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Head Injuries at the World Cup in Qatar: a Risk for Players?

After Several Days of the Maximum Competition in the World Cup in Qatar, There Have Been Many Surprises, not Only in Terms of the Scores, but Also in Terms of Injuries and the Health of the Players. In Addition, FIFA has a New Medical Protocol.

Players from Arabia and Argentina

Photo: FIFA

LatinAmerican Post | Daniel Alejandro Vergara

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Leer en español: Golpes en la cabeza en el Mundial de Catar: ¿un riesgo para los futbolistas?

In the Argentina-Saudi Arabia match and in the England-Iran match, some players suffered blows to the head that set off alarm bells in the medical corps and led to the use of the new FIFA Medical Protocol for concussions.

Previous versions of the World Cup were widely criticized for not having protocols regarding injuries that can be as serious as a concussion. That is why this new standard, whose motto is "Suspect and Protect", is useful and innovative. According to the National Institutes of Health (NIH): “Concussion can result from a very rapid movement of the brain or from hitting a wall of the skull. This sudden movement can stretch and damage brain tissue and set off a chain of damaging changes in the brain that interfere with normal brain activities.”

In the match between Argentina and Saudi Arabia, near the end of the game, the Albiceleste team launched a cross that the Saudi goalkeeper Mohammed Al Owais went to reject with his fists, but with his knee he hit the head of his defender Yasir Al-Shahrani. After the strong blow, the defender had to go out on a stretcher and was then taken to the Riyadh hospital, where he underwent a series of surgeries that will leave him out of the World Cup. According to a FIFA statement, the defender: "He suffered a fractured jaw, facial bone clefts and internal bleeding, for which he was immediately operated on."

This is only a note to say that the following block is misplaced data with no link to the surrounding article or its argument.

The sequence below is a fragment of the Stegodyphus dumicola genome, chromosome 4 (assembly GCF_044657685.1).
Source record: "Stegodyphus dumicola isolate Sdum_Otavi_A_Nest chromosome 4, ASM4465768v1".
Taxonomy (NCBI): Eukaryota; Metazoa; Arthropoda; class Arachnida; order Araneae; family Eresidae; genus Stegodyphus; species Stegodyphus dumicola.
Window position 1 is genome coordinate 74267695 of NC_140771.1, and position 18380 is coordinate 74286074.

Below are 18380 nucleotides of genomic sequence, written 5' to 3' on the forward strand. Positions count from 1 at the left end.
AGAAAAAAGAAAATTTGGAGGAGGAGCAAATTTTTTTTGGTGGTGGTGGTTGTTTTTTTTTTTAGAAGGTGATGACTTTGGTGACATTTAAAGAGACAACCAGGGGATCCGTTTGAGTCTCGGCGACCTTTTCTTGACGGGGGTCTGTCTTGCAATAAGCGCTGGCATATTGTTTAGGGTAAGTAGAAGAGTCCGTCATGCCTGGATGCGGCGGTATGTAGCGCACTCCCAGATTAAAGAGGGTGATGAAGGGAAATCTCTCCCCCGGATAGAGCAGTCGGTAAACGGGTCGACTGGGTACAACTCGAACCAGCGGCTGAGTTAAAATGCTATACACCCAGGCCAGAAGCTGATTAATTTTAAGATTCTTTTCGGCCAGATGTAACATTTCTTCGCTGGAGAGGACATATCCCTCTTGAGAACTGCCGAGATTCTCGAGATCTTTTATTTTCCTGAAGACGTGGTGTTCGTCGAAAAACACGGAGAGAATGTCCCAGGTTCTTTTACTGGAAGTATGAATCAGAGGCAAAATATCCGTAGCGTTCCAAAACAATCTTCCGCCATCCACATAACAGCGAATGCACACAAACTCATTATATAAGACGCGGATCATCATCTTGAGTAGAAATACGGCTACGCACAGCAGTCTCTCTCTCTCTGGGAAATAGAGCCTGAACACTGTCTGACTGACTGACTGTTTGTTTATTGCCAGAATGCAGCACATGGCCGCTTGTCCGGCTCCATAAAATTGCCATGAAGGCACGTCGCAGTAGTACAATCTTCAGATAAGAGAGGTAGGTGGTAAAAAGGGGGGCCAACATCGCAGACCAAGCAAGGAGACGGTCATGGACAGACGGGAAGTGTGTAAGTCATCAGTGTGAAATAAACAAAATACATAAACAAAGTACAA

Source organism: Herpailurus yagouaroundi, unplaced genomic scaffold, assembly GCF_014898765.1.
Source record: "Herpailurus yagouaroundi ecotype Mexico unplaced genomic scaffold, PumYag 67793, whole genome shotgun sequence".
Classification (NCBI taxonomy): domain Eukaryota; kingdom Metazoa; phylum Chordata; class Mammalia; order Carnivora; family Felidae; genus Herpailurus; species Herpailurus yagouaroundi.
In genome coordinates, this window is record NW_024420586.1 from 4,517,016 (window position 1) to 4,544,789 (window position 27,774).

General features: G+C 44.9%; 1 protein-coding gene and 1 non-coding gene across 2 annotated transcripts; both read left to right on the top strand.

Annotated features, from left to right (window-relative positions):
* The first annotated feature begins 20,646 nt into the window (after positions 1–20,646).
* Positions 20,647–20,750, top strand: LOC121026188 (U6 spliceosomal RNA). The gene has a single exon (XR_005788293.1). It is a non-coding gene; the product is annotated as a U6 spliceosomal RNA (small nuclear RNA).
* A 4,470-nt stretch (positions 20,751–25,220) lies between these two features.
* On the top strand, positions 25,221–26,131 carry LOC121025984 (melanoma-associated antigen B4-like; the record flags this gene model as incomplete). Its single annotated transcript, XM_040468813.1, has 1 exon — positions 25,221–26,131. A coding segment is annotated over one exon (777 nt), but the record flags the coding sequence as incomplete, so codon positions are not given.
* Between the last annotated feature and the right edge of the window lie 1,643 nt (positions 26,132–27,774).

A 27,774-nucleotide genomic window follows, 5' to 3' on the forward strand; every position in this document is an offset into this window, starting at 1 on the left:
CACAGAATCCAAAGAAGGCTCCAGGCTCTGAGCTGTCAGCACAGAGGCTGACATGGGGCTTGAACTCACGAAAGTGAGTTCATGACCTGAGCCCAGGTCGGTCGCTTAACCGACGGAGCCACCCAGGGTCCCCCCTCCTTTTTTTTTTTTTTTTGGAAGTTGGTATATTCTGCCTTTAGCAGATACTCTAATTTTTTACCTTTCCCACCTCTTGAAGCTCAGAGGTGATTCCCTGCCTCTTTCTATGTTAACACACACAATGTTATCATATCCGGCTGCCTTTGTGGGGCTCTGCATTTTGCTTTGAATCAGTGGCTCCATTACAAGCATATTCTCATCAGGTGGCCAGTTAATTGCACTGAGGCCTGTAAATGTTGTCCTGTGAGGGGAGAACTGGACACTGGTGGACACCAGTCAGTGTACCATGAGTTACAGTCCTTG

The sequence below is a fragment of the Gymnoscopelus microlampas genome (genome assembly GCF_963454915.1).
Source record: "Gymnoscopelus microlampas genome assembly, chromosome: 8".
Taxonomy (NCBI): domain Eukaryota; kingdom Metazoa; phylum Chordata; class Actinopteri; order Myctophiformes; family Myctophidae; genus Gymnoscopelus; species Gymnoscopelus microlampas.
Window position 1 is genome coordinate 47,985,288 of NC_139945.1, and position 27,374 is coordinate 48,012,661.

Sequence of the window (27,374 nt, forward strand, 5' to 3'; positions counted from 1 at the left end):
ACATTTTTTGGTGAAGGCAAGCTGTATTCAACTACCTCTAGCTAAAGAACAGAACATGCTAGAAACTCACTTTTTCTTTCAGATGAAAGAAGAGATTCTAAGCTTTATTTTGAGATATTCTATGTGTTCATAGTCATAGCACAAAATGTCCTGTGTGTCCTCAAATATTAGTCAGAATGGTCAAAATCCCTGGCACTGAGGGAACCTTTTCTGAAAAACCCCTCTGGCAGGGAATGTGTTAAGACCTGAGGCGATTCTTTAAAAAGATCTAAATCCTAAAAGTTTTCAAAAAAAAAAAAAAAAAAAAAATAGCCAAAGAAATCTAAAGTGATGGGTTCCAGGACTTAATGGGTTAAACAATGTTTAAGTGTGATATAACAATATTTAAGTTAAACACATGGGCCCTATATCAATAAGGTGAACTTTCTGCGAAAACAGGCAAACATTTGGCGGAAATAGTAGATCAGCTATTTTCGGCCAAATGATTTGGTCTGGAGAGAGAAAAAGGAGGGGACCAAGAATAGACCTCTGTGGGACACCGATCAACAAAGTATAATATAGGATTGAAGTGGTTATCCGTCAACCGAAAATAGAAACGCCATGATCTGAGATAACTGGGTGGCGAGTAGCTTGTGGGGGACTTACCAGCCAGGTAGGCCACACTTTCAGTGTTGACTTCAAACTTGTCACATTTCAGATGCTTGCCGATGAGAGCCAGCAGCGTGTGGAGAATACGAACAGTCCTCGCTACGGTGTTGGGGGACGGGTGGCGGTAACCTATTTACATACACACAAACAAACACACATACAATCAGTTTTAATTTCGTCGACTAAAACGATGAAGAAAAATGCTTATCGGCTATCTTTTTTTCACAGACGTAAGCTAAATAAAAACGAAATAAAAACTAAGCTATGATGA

On the other hand, on November 21, in the England – Iran match, at the first 15 minutes of the game, the Iranian goalkeeper Alireza Beiranvand fell to the ground after a strong collision with his teammate Majid Hosseini. After the clash of heads, the goalkeeper, who also had a cut on his nose, was treated by the team's medical team and returned to the game, unfortunately minutes later he had to ask for a change because he did not feel very well.

Given what happened, FIFA's main doctor, Andrew Massey, declared on the FIFA Living Football program: "FIFA's priority is to protect the players, and prevent them from staying on the pitch until the severity of a brain injury is evident. It should be noted that an impact to the head, causing a concussion, can have serious post-traumatic consequences, including disabling the player from continuing his career, lifelong medical consequences, or even death. For this reason, timely care is so important.

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With this new protocol, an extra change is also implemented, in addition to the 5 already existing (new in this World Cup), in case a player suffers a concussion during the 90 minutes. “It's a guide for team doctors and medical practitioners, alerting them to how best to treat a concussion or potential football concussion injury,” Massey said.

FIFA has published on its website and has sent to each of the medical staff of the national teams this document of about 21 pages in which information can be found such as:

  • Management of concussions.
  • Classification of concussions.
  • Preliminary medical examination of trauma.
  • Diagnosis and medical attention during the first 72 hours.
  • Gradual return to sports activity.

Despite all the scandals that this World Cup has unleashed, the Qatar World Cup will undoubtedly go down in history for being the first to develop a manual and a tool that focuses on the neurological health of players. This allows the modification of some rules that had never changed for the well-being of the footballers.